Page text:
Tuesday, June 20, 2006

The Planned Obsolescence of Privacy

Los Angeles County is testing a remote-controlled, miniature aircraft that will cruise the skies videotaping everything below. In the words of Commander Sid Heal, director of the project, the drone is “virtually silent and invisible.” (LINK)

Naturally, this has raised privacy concerns--concerns which Commander Heal says are entirely unwarranted. “You shouldn’t be worried about being spied on by your government,” he says. "These days you can't go anywhere without a camera watching you, whether you're in a grocery store or walking down the street."

No, Commander Heal. Surveillance cameras are not everywhere. They may be in practically every public place, but they are not in every private place. They are not in backyards, for instance. But that's what these spy drones would effectively accomplish: government surveillance of our backyards.

Supposedly, these drones would only be used to find missing children, lost hikers, and the like. However, we all know it won’t stop there. Once this program begins, it will be expanded; the sky, literally, will be the limit. These drones will fill up the sky and will be routinely used to videotape everything below.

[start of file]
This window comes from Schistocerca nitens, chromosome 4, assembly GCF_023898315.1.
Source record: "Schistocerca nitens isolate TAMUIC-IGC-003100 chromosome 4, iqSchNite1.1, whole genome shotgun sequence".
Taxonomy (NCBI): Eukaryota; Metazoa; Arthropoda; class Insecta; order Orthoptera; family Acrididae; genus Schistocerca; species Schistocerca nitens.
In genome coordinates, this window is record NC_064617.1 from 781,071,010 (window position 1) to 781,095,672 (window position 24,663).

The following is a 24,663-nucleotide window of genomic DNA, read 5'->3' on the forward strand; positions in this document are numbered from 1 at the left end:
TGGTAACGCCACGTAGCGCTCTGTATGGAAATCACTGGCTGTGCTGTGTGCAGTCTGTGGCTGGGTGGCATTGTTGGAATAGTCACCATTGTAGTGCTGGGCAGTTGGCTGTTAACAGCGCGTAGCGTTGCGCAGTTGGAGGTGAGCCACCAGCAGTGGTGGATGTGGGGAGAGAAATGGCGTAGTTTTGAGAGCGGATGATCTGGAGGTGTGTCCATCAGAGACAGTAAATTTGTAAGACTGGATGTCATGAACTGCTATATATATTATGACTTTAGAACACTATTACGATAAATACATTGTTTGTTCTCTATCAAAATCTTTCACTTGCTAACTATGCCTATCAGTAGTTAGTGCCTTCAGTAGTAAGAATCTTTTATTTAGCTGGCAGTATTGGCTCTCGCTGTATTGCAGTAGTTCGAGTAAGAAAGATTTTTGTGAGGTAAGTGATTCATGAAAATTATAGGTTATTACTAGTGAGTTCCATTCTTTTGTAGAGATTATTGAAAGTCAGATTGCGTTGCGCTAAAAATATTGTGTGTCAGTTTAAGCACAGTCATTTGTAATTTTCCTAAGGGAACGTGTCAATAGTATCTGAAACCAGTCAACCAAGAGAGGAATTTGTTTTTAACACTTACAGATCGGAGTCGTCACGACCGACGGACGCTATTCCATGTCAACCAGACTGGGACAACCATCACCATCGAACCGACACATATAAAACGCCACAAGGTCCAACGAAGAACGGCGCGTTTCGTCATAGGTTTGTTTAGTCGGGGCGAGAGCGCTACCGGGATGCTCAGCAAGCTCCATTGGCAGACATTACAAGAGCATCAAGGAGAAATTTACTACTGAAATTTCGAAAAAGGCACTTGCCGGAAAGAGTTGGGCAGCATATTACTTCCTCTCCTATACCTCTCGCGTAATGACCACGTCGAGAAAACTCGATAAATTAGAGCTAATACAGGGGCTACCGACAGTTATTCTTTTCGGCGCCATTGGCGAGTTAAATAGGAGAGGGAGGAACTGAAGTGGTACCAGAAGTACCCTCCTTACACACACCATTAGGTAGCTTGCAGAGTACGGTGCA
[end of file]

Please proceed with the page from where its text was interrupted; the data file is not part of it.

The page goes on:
At least now, if you’re skinny-dipping in your backyard pool, you can run for the nearest towel at the sound of a helicopter. But these drones cannot be detected. You will never know whether or not you are under surveillance in your own backyard. In fact, if you are anywhere outdoors, you might as well assume you are always under surveillance.

Of course, it won’t stop with the great outdoors. No, the media will hype some horror story about a missing child hidden in someone's attack and the cry will go up: “Oh, if only x-ray lenses had been attached to the cameras, the child would have been found!” So x-ray lenses will be attached to the cameras.

Or maybe they’ll just install surveillance cameras in private homes and apartments. Sound farfetched? The Houston police chief has already begun promoting this idea. (LINK)

And so it goes, the planned obsolescence of privacy ...